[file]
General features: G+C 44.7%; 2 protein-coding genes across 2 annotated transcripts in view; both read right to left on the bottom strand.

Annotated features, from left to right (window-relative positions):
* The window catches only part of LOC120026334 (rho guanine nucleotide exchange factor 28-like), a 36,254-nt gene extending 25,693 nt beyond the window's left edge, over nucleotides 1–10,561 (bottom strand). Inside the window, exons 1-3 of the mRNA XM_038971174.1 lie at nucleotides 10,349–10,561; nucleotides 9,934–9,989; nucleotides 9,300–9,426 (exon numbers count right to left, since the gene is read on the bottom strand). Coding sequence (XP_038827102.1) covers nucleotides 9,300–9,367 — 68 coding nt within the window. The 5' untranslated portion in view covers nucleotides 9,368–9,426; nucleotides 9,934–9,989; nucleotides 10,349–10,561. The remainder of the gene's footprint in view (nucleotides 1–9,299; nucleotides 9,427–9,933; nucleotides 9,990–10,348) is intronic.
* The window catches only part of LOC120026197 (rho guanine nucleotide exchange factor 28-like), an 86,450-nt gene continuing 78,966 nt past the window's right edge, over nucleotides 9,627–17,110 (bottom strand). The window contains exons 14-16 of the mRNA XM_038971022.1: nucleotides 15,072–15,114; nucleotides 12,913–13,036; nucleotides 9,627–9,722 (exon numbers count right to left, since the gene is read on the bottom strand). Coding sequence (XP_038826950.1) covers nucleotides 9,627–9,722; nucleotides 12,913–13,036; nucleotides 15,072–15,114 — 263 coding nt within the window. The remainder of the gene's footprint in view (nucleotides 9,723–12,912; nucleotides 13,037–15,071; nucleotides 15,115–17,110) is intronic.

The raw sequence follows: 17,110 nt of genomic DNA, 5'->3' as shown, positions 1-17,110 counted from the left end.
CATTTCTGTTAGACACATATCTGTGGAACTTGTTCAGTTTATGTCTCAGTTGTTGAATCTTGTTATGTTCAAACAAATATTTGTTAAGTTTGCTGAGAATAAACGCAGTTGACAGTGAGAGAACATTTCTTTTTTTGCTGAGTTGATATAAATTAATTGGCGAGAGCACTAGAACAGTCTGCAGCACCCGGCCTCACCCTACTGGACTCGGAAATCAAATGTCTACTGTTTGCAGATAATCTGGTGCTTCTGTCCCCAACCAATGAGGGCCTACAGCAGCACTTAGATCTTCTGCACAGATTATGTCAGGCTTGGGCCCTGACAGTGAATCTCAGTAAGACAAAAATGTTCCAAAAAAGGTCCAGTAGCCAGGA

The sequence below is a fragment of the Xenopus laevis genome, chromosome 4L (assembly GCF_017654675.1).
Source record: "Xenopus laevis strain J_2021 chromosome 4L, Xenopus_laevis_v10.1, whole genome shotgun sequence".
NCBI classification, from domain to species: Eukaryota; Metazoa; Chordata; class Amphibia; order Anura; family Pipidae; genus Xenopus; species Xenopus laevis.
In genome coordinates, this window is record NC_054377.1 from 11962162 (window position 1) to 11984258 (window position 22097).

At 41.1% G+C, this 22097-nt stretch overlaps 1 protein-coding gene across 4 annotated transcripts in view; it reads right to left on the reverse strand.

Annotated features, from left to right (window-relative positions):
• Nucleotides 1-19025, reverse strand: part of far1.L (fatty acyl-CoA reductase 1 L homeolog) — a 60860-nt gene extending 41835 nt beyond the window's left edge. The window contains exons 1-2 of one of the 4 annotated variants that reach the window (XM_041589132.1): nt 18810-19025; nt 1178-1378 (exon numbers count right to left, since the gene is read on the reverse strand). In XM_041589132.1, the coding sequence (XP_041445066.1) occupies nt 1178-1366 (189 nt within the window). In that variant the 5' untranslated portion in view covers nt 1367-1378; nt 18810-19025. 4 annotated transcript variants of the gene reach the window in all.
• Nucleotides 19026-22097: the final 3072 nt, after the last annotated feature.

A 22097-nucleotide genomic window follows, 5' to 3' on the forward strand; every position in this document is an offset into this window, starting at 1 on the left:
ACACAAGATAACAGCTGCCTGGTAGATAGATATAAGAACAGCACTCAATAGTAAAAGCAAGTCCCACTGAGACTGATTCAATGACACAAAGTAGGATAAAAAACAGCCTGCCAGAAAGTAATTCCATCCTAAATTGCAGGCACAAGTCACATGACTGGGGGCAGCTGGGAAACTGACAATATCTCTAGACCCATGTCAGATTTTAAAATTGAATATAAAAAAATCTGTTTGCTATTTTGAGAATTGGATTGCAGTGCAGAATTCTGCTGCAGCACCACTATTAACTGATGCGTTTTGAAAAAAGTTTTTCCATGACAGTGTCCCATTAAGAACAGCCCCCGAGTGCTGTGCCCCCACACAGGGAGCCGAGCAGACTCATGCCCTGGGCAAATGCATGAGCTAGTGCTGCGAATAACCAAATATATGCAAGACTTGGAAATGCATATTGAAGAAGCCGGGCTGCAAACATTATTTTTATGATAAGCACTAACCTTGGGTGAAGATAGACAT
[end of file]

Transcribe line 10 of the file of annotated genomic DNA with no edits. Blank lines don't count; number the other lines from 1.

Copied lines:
In genome coordinates, this window is record NC_054377.1 from 11962162 (window position 1) to 11984258 (window position 22097).